London, England 

We had to wait a few days for the finance on our campervan purchase to be finalised, which gave us a perfect excuse to head back to London and see what the city had to offer. We donned our tourist hats and hit many of the major sights, including (in chronological order):

  • Borough Market (a.k.a. heaven for Danny)

  • London Bridge

  • Tower of London

  • Randon English pub for the British classics fish and chips and bangers and mash

  • Green Park

  • St James Park (Squirrels! Eating bread right out of my hand!)

  • Buckingham Palace 

  • Hyde Park

  • Harrods (10 minutes was enough, partly because I was scolded for taking photos inside)

  • Victoria and Albert Museum (which contained every type of art imaginable, from every region on earth and from every time period. So everything, basically)

  • Science Museum

  • More English pubs, catching up with friends

  • Tate Modern (our favourite museum in London)

  • St Paul's Cathedral (but refused to pay the steep entrance fee to see the entire place)

  • London Eye

  • Big Ben and the Houses of Parliament

  • Westminster Abbey​

  • Churchill War Rooms (very much Danny's idea)

  • Trafalgar Square

  • Yet more English pubs, catching up with relatives. This one involved eating the best burger I have ever tasted in my life, and the first beer I have ever enjoyed: an alcoholic ginger beer

  • Natural History Museum.

All that in three days. Talk about a workout (of our legs, minds and wallets).

I would like to point out that we love the Tube. I don't know why so many people complain about it. Trains come every three minutes and they connect everywhere - it's great. Back home I can spend 30 minutes waiting for a train that only goes one direction, to then wait another 30 minutes for a connecting train in a different direction. Londoners should be thankful.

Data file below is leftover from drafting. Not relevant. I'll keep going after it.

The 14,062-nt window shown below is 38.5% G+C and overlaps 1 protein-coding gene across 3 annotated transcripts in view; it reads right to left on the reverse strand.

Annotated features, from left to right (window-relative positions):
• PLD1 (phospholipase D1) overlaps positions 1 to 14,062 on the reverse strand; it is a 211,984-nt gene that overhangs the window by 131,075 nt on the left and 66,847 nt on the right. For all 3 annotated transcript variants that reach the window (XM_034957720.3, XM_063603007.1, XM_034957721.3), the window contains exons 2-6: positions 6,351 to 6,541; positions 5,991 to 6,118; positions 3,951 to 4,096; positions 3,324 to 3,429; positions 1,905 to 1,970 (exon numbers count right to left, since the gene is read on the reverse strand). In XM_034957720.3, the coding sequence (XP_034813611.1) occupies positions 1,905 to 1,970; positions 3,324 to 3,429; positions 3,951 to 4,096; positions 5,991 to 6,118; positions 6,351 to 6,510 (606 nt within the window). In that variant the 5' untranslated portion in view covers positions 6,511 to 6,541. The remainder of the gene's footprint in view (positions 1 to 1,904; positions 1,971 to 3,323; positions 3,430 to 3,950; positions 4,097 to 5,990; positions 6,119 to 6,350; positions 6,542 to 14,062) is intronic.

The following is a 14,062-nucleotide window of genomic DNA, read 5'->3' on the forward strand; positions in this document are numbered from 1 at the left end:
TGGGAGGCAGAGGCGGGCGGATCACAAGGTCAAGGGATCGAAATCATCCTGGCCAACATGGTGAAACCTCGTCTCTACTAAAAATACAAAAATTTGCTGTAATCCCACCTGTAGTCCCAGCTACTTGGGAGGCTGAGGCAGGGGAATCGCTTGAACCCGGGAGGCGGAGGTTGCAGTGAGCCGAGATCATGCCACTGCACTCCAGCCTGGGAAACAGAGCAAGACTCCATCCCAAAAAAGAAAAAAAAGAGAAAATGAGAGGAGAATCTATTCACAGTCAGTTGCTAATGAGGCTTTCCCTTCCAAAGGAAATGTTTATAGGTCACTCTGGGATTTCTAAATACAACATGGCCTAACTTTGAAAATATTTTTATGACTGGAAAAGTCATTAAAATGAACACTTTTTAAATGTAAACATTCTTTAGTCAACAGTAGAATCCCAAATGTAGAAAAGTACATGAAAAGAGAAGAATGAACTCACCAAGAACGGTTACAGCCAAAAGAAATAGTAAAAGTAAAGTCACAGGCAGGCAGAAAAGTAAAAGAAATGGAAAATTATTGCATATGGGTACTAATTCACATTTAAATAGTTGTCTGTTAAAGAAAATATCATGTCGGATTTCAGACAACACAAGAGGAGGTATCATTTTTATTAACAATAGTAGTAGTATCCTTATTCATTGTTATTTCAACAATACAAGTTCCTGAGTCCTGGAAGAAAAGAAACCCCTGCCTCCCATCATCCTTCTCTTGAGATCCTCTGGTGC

We walked up to the Ritz hotel to compare it to Australian standards. Unfortunately the staff did not like our jeans and said we could "look through the window" but could not enter. I'm not sure that peering faces from behind a glass window pane was any better than seeing someone in a pair of jeans walk through.

Buckingham Palace: can we have that hour back? I thought in the middle of February, on a cold weekday the Changing of the Guard would be pretty quiet, but I was wrong. There were thousands of people milling about, and some must have been waiting for hours to gain the perfect vantage point. We were about five rows back and could only see the tops of the guards' furry helmets. Over the next 45 minutes some people became tired and left (smart move), so we slowly made our way to the front. It was definitely not the most exciting thing I have ever witnessed and will probably never voluntarily see it again. I'm not entirely sure why people insist on watching it. And why was the band playing songs by The Beatles? It was completely lost on me.

The Science Museum. Big, but not quite as big as the Victoria and Albert Museum. This one was a lot more hands on and interactive, which held our short attention spans a bit better. The coolest part was the flight simulator ride, where we could control an "aircraft" in any way we wanted, including 360 degree turns in all directions. We were supposed to be firing at enemy planes but we were too distracted by spinning in circles and hanging upside down to care about anything else. We landed in the simulated water many times. I want one for home.

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© 2017 Kim Matthews. All Rights Reserved

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